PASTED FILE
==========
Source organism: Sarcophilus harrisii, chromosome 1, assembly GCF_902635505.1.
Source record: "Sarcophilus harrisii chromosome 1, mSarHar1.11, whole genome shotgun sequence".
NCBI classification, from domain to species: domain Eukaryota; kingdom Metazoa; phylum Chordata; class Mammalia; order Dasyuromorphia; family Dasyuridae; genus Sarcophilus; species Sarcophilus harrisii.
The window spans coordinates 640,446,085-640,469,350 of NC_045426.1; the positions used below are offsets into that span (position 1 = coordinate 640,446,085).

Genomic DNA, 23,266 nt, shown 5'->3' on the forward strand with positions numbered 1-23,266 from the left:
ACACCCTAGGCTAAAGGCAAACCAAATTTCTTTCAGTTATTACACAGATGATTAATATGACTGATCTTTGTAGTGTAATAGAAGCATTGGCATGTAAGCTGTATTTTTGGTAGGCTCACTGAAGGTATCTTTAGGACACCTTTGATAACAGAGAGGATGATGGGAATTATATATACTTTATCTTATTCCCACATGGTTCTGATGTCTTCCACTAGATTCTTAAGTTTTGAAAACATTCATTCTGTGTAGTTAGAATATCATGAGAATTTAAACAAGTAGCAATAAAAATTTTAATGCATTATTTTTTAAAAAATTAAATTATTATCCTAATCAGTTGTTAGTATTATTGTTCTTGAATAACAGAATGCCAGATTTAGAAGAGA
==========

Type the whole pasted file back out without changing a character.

Source organism: Sarcophilus harrisii, chromosome 1, assembly GCF_902635505.1.
Source record: "Sarcophilus harrisii chromosome 1, mSarHar1.11, whole genome shotgun sequence".
NCBI classification, from domain to species: domain Eukaryota; kingdom Metazoa; phylum Chordata; class Mammalia; order Dasyuromorphia; family Dasyuridae; genus Sarcophilus; species Sarcophilus harrisii.
The window spans coordinates 640,446,085-640,469,350 of NC_045426.1; the positions used below are offsets into that span (position 1 = coordinate 640,446,085).

Genomic DNA, 23,266 nt, shown 5'->3' on the forward strand with positions numbered 1-23,266 from the left:
ACACCCTAGGCTAAAGGCAAACCAAATTTCTTTCAGTTATTACACAGATGATTAATATGACTGATCTTTGTAGTGTAATAGAAGCATTGGCATGTAAGCTGTATTTTTGGTAGGCTCACTGAAGGTATCTTTAGGACACCTTTGATAACAGAGAGGATGATGGGAATTATATATACTTTATCTTATTCCCACATGGTTCTGATGTCTTCCACTAGATTCTTAAGTTTTGAAAACATTCATTCTGTGTAGTTAGAATATCATGAGAATTTAAACAAGTAGCAATAAAAATTTTAATGCATTATTTTTTAAAAAATTAAATTATTATCCTAATCAGTTGTTAGTATTATTGTTCTTGAATAACAGAATGCCAGATTTAGAAGAGA